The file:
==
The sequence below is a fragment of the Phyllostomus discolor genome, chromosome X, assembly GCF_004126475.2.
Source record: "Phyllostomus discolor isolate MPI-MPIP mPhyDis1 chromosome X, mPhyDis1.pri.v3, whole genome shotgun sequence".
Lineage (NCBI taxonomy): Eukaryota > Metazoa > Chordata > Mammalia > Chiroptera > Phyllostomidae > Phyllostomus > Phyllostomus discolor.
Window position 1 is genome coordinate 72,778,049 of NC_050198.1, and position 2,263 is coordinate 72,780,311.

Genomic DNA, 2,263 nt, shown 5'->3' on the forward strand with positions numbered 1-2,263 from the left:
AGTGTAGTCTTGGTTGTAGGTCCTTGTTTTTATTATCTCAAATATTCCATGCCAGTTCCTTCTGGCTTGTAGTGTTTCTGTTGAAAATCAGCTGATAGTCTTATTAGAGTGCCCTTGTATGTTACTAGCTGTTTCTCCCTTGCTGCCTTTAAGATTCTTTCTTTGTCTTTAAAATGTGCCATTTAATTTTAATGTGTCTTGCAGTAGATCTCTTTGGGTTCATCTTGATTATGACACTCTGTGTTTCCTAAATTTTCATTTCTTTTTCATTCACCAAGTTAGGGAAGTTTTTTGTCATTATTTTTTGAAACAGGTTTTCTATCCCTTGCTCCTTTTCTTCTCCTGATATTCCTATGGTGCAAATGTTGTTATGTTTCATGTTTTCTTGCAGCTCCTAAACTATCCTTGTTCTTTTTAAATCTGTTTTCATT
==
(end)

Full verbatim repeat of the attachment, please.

The sequence below is a fragment of the Phyllostomus discolor genome, chromosome X, assembly GCF_004126475.2.
Source record: "Phyllostomus discolor isolate MPI-MPIP mPhyDis1 chromosome X, mPhyDis1.pri.v3, whole genome shotgun sequence".
Lineage (NCBI taxonomy): Eukaryota > Metazoa > Chordata > Mammalia > Chiroptera > Phyllostomidae > Phyllostomus > Phyllostomus discolor.
Window position 1 is genome coordinate 72,778,049 of NC_050198.1, and position 2,263 is coordinate 72,780,311.

Genomic DNA, 2,263 nt, shown 5'->3' on the forward strand with positions numbered 1-2,263 from the left:
AGTGTAGTCTTGGTTGTAGGTCCTTGTTTTTATTATCTCAAATATTCCATGCCAGTTCCTTCTGGCTTGTAGTGTTTCTGTTGAAAATCAGCTGATAGTCTTATTAGAGTGCCCTTGTATGTTACTAGCTGTTTCTCCCTTGCTGCCTTTAAGATTCTTTCTTTGTCTTTAAAATGTGCCATTTAATTTTAATGTGTCTTGCAGTAGATCTCTTTGGGTTCATCTTGATTATGACACTCTGTGTTTCCTAAATTTTCATTTCTTTTTCATTCACCAAGTTAGGGAAGTTTTTTGTCATTATTTTTTGAAACAGGTTTTCTATCCCTTGCTCCTTTTCTTCTCCTGATATTCCTATGGTGCAAATGTTGTTATGTTTCATGTTTTCTTGCAGCTCCTAAACTATCCTTGTTCTTTTTAAATCTGTTTTCATT